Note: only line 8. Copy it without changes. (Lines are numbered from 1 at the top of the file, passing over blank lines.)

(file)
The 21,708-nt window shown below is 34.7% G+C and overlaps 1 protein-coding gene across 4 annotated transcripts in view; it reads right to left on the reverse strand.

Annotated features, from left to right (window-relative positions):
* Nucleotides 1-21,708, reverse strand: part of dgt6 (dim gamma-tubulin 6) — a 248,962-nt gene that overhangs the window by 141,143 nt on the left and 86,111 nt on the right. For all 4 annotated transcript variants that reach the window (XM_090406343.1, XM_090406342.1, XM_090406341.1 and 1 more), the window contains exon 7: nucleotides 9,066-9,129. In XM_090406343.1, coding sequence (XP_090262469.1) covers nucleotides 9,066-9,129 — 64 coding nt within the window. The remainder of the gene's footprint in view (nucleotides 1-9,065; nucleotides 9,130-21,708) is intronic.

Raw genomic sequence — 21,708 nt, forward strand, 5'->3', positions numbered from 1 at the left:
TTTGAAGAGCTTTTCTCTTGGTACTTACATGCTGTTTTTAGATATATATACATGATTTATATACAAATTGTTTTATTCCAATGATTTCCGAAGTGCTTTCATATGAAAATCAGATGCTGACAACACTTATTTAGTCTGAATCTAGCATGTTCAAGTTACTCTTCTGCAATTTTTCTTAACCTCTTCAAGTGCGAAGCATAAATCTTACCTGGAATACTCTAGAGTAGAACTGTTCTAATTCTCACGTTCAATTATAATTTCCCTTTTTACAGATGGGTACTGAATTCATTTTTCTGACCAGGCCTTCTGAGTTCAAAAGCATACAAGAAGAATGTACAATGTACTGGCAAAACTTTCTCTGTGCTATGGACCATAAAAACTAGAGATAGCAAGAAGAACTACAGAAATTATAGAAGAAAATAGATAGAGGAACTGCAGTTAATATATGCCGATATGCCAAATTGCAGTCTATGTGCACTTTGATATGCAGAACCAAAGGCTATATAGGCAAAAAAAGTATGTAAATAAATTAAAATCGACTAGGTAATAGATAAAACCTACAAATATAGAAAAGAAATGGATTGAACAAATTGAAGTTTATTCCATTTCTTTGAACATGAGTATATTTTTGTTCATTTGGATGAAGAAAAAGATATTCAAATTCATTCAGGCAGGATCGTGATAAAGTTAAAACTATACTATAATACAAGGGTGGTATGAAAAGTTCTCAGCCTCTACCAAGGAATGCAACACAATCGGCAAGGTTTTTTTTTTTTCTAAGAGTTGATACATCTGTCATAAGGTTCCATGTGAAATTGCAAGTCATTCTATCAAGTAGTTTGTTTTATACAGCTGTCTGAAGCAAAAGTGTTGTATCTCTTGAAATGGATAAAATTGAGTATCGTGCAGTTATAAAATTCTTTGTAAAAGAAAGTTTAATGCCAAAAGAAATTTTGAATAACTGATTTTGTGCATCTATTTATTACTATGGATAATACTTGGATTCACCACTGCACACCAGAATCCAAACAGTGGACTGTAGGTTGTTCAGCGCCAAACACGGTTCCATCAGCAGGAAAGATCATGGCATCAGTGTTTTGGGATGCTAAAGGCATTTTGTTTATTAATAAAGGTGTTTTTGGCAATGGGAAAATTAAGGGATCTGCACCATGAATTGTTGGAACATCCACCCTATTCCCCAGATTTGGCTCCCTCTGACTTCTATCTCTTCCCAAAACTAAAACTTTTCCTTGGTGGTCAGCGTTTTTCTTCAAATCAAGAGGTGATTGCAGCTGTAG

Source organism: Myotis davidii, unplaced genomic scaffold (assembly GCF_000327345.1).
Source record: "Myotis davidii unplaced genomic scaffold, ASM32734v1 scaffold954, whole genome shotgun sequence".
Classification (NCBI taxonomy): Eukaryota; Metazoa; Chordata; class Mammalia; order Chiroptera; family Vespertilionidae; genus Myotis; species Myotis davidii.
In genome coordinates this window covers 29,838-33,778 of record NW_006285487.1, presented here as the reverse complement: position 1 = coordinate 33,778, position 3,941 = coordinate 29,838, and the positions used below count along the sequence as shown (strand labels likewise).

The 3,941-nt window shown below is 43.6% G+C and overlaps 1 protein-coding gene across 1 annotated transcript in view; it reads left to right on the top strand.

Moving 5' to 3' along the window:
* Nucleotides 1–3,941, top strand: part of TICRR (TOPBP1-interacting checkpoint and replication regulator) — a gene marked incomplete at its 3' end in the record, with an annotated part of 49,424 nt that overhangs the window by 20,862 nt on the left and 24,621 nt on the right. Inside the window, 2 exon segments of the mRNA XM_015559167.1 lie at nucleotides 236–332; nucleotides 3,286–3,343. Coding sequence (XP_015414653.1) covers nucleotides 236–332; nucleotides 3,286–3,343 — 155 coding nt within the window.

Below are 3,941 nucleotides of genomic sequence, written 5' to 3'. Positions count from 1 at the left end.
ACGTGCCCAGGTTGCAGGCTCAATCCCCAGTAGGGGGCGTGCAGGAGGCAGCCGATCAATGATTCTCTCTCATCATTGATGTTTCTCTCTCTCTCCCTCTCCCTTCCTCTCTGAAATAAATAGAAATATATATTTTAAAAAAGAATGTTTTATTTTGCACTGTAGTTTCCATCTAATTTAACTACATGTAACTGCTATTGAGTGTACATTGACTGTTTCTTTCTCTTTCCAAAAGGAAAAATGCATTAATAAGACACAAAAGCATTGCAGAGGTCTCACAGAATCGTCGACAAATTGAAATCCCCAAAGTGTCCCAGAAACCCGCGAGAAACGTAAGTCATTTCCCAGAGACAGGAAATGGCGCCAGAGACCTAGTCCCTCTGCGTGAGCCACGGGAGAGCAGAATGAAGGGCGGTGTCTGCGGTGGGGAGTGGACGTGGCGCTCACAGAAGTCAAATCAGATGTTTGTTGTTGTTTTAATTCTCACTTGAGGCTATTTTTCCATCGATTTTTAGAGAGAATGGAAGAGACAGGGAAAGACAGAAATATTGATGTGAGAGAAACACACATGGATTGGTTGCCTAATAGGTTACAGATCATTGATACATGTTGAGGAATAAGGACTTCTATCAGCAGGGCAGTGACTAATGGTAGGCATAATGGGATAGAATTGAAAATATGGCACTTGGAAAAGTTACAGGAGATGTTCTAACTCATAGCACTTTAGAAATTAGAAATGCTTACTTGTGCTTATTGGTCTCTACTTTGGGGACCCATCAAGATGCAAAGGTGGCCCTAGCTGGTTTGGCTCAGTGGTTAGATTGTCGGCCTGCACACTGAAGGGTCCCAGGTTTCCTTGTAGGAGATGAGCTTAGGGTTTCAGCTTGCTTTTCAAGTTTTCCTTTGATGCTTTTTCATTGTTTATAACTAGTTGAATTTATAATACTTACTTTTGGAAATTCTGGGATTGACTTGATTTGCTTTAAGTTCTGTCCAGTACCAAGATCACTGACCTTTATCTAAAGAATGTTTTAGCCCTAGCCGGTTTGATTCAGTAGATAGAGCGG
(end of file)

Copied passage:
Classification (NCBI taxonomy): Eukaryota; Metazoa; Chordata; class Mammalia; order Chiroptera; family Vespertilionidae; genus Myotis; species Myotis davidii.